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The Rarest Of The Rare Hardcover – Oct 24 2004


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How to Stop Time

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Product details

  • Hardcover: 192 pages
  • Publisher: Harper (Oct. 13 2004)
  • Language: English
  • ISBN-10: 0060537183
  • ISBN-13: 978-0060537180
  • Product Dimensions: 20.7 x 1.8 x 23.2 cm
  • Shipping Weight: 816 g
  • Average Customer Review: Be the first to review this item
  • Amazon Bestsellers Rank: #1,912,773 in Books (See Top 100 in Books)
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Product description

From Publishers Weekly

Rather like a natural history museum, this book contains arresting visuals and intriguing facts but has a vaguely musty air about it. Pick, a staff writer for the Harvard Museum of Natural History, traces the growth of the institution and the accretion of its millions of animal, vegetable, fossil and mineral specimens, asserting the continuing relevance of collecting and studying whole organisms in this age of molecular biology. (As Harvard entomologist Edward O. Wilson writes in the introduction, "Biology could not have advanced without the collections of museums like this one.") The bulk of the book is devoted to photographs of flora and fauna (or rather, their taxidermied or fossilized remains), accompanied by matter-of-fact commentary about their biology or provenance. Stuffed birds, pickled turtle embryos and tapeworms taken from the intestinal tracts of "upper-crust Bostonians" share space with a haunting fossil butterfly and an awesome plesiosaur skull. Other relics, though, fail to impress: Vladimir Nabokov's collection of butterfly genitalia, for instance, probably needs to be seen in person. The most interesting sections are those that delve into the science behind the specimens, such as the mini-essays on exotic animals and the physics of blue coloration, but these, too, are cursory and rare. 95 color photos not seen by PW.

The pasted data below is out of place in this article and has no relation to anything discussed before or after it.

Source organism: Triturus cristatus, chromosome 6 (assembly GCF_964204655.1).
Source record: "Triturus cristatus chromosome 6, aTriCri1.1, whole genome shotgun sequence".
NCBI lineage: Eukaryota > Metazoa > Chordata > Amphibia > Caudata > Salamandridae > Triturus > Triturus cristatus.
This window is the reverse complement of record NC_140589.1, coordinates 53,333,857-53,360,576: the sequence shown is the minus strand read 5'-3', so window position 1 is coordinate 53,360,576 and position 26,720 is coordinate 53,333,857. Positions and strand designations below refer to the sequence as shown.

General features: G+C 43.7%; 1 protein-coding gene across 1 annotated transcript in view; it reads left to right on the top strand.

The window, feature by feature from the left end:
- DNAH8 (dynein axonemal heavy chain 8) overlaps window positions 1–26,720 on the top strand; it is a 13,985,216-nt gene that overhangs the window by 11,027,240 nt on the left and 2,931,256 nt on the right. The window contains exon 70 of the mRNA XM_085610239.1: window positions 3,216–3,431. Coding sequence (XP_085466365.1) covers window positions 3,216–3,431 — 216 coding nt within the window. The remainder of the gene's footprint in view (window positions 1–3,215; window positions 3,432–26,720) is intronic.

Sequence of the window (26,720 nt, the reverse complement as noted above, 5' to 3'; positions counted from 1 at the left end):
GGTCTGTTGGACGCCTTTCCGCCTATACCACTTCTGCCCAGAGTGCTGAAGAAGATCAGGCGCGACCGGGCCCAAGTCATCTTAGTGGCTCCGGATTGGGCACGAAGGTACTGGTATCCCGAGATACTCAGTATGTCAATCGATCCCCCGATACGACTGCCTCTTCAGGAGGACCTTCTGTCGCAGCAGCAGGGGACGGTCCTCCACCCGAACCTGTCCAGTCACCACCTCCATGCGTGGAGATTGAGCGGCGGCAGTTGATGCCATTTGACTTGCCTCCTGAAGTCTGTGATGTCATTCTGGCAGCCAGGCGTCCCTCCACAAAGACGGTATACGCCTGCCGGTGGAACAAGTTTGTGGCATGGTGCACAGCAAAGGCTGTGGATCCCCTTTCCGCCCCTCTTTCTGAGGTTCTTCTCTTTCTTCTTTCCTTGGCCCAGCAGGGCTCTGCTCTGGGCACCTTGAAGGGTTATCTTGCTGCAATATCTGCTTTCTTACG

Copyright © Reed Business Information, a division of Reed Elsevier Inc. All rights reserved.

From Booklist

A sampling from the 20 million specimens closeted at the Harvard Museum of Natural History, the several dozen plants, animals, and minerals presented here were selected for their connections to interesting tales. The associations are sometimes either famous or bizarre, such as a woodpecker collected by Meriwether Lewis or a mastodon skeleton acquired by a Harvard professor hanged for the 1849 murder of a fellow don. Pick's choices, however, stem from the desire to depict her institution's two-century-long role in the history of biology. E. O. Wilson's introduction details the course of natural history from taxonomic description to molecular biology to evolutionary biology; Pick prefaces the main text with an essay detailing the fluctuations in the museum's reputation. Aided by Sloan's excellent photographs, Pick then groups specimens into extinct species, species discovered by museum scientists, or specimens studied by world-famous Harvard scientists such as Ernst Mayr and the late Stephen Jay Gould. This work is a beautiful showcase that will arrest the interest of every passing browser. Gilbert Taylor
Copyright © American Library Association. All rights reserved

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Amazon.com: 4.1 out of 5 stars 11 reviews
BaderStateTransplant
5.0 out of 5 starsMust Have for any Museum Geek
January 8, 2017 - Published on Amazon.com
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Jean M Weaver
5.0 out of 5 starsgreat gift
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5.0 out of 5 starsInteresting Book
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Rebekah D
5.0 out of 5 starsbest. museum. ever!
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2.0 out of 5 starsI was very disappointed in the book
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